After you've given your instance about 10 minutes to configure Windows, you can get ready to log in to the instance and start working with your software. The first thing you need to do is get the Administrator password so you can log in.
- Log in to the AWS Management Console and view your list of instances, as you did in the previous walkthrough (Services > EC2 and then click Instances in the left menu).
- Right-click your instance and click Get Windows Password.
- Click Browse... and browse to the key pair file you saved in the previous walkthrough when you launched the instance. This is a small file with a .pem extension.
- Click Decrypt Password and copy or write down the displayed password.
- Open Windows Remote Desktop. In most versions of Windows, you can browse to this from Start > All Programs > Accessories > Remote Desktop Connection. In older versions of Windows, it may be in a folder called Communications.
Note: If you're using Windows 8.1 (or later) or any machine with a very high resolution display you might notice that your Remote Desktop has very, very small fonts making your EC2 instance difficult to use. In this event you might like to (as I do) use Microsoft's "Remote Desktop Connection Manager" tool. It has the same functionality as Remote Desktop Connection but with the ability to smartly scale the size of the screen.
Remote Desktop is a program that you can use to log in to other computers from your own computer. If you're new to Remote Desktop, you may want to take some time to read Remote Desktop Connection: frequently asked questions.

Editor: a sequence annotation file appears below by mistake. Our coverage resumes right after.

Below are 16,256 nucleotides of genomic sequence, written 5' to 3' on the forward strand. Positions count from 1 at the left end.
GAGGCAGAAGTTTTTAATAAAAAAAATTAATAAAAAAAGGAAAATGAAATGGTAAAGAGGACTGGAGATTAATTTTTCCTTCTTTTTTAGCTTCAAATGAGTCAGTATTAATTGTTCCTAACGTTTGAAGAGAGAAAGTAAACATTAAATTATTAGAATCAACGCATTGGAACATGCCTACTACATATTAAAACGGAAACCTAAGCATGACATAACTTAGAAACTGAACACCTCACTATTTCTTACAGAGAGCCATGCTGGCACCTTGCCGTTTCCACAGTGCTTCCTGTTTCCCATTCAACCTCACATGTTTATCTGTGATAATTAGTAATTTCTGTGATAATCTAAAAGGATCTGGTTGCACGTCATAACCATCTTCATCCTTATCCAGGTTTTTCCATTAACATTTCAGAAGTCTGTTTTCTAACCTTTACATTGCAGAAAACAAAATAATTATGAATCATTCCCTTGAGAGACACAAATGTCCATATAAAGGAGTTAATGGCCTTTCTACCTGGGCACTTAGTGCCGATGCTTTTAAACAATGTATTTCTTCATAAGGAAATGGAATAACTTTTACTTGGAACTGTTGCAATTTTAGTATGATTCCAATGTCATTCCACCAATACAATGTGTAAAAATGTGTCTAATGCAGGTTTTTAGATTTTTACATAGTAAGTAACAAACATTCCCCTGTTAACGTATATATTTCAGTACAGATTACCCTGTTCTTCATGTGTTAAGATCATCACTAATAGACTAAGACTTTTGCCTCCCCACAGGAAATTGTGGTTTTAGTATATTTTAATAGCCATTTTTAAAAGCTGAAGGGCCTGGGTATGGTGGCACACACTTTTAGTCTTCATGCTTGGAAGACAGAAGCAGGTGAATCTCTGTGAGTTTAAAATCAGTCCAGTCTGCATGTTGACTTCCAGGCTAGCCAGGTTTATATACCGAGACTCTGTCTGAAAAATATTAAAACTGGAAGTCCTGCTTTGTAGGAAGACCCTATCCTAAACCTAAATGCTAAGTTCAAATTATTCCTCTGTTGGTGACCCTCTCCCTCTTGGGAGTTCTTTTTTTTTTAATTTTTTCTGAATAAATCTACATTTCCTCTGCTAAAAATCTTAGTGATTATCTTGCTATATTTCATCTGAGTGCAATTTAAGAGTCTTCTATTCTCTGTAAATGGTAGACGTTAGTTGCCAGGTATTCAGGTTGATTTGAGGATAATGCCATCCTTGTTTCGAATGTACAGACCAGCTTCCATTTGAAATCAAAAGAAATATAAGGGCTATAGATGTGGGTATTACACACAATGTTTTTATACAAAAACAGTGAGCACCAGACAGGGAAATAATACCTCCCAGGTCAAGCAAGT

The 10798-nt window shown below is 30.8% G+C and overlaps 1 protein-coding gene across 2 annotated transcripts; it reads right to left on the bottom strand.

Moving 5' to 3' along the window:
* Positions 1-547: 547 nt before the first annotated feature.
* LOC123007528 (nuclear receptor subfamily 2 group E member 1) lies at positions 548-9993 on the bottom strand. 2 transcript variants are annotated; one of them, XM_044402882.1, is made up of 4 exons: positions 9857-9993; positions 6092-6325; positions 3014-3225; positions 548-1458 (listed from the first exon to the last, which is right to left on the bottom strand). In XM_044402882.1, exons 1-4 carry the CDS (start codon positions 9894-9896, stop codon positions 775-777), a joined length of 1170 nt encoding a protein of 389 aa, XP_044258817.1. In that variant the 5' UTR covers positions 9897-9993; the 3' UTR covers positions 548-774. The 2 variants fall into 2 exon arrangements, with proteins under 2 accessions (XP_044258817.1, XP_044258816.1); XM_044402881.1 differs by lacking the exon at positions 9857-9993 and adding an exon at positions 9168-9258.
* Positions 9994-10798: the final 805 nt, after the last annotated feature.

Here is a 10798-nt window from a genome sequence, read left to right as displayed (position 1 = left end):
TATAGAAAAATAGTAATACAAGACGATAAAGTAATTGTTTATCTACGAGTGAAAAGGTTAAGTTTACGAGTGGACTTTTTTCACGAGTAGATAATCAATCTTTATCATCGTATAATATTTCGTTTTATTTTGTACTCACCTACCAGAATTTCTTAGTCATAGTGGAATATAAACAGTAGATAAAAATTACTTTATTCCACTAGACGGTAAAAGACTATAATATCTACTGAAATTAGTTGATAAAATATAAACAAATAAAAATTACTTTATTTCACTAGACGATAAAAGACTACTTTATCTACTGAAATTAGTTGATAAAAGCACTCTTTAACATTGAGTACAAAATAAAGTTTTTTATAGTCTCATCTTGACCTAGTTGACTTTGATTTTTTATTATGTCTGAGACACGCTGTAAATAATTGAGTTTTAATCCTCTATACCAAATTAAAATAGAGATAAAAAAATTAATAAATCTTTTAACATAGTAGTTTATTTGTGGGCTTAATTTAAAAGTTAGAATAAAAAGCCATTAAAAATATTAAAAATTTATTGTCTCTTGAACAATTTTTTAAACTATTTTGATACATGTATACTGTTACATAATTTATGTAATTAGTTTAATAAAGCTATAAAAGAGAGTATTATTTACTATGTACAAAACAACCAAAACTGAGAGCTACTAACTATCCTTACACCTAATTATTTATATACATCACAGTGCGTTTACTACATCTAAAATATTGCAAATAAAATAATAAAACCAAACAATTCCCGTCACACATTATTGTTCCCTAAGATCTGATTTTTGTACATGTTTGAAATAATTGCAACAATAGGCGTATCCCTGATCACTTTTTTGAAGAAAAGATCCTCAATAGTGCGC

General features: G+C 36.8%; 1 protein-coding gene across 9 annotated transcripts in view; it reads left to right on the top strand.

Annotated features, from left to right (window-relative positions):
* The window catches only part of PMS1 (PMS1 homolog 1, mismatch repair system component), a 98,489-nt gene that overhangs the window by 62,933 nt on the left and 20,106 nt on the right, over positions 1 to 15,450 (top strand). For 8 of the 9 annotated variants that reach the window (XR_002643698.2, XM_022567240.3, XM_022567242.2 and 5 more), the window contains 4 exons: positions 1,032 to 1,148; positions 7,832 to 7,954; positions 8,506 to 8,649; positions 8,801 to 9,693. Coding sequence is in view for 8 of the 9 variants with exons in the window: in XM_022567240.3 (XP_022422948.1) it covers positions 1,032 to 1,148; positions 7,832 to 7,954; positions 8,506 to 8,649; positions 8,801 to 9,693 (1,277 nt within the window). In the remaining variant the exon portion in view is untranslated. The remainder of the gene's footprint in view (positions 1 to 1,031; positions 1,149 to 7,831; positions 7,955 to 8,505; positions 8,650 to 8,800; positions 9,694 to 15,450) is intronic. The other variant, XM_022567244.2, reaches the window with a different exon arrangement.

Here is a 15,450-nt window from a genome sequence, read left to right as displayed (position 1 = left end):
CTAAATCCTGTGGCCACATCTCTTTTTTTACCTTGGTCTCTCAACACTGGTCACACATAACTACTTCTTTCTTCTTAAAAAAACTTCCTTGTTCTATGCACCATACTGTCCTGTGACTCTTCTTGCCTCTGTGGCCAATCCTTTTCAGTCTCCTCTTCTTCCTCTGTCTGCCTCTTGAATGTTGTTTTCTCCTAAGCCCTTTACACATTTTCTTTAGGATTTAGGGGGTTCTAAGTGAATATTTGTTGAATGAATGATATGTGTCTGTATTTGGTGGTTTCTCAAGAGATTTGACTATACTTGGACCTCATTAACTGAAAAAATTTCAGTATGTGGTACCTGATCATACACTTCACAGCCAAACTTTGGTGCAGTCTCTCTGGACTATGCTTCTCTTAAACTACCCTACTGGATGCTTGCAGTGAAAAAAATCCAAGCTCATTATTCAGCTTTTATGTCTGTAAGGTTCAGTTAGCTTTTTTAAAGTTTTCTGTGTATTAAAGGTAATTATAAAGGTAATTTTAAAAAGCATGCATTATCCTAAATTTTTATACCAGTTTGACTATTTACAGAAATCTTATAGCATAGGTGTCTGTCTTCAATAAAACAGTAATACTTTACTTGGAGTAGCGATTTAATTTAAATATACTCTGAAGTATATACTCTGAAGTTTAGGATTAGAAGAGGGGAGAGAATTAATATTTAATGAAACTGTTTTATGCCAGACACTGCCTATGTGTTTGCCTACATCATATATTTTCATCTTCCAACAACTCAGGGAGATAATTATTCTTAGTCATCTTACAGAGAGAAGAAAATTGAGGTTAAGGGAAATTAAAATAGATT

- In Remote Desktop Connection, click the Options button > Local Resources tab > More button and check the box for Drives. Then click OK. This will permit you to copy data from your machine on to the remote machine (in this case, your Amazon EC2 instance).
- In Remote Desktop Connection, under the General tab, type or paste the Elastic IP of your instance into the Computer input box. If you can't remember what this is, click Elastic IPs in the AWS Management Console and you will see it listed.
- In the User name input box, type Administrator. Then click the Connect button.
You might see a warning message here about remote desktop connections harming your computer. Any time you connect to a remote computer, there is the possibility that a malicious party could try to pose as the machine you are logging in to. Older versions of Remote Desktop were especially susceptible to this type of "man in the middle" attack. The work you are doing for this course is relatively benign and low risk, so you can click Connect.